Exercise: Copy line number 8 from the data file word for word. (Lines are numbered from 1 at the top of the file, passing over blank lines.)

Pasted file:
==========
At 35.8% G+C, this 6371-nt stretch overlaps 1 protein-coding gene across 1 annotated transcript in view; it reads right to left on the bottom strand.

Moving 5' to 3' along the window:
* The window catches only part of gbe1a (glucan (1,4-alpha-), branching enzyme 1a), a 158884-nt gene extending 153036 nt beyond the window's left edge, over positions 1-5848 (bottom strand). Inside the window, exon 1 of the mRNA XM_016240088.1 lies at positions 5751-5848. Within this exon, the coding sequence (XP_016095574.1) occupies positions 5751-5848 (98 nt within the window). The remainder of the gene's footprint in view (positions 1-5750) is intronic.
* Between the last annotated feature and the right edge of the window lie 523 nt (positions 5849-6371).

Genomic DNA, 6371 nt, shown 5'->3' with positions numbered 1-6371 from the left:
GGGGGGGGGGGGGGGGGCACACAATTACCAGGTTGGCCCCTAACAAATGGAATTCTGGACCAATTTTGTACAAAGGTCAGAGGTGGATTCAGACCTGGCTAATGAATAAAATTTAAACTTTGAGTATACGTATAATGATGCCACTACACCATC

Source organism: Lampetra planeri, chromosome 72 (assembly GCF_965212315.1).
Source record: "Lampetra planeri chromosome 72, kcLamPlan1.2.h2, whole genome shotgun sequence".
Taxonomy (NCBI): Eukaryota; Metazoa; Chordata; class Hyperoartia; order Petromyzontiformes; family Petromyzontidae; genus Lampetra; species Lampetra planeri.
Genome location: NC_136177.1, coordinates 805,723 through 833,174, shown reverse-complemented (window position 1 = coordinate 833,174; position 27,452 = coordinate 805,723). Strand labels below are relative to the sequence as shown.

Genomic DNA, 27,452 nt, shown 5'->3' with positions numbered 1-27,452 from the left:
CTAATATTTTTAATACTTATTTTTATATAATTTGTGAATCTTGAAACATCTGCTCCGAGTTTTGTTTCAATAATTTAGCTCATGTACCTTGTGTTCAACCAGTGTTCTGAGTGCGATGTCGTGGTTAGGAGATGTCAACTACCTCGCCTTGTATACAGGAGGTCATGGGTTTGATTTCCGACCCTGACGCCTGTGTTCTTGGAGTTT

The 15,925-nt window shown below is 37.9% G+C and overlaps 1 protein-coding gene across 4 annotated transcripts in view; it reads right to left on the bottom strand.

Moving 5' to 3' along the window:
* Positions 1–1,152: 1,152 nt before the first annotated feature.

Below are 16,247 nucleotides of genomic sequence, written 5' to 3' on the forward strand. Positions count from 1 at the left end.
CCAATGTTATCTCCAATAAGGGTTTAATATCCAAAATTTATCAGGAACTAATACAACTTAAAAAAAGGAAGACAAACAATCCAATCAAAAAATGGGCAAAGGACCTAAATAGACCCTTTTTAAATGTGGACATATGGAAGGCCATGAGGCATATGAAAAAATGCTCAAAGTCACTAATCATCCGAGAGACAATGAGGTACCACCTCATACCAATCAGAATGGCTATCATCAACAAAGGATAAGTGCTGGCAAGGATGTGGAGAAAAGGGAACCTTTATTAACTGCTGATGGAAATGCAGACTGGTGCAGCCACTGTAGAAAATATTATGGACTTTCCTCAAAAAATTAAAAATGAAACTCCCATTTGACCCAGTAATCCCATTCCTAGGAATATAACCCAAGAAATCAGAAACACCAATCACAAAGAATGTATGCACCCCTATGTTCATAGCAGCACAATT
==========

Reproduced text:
Source record: "Lampetra planeri chromosome 72, kcLamPlan1.2.h2, whole genome shotgun sequence".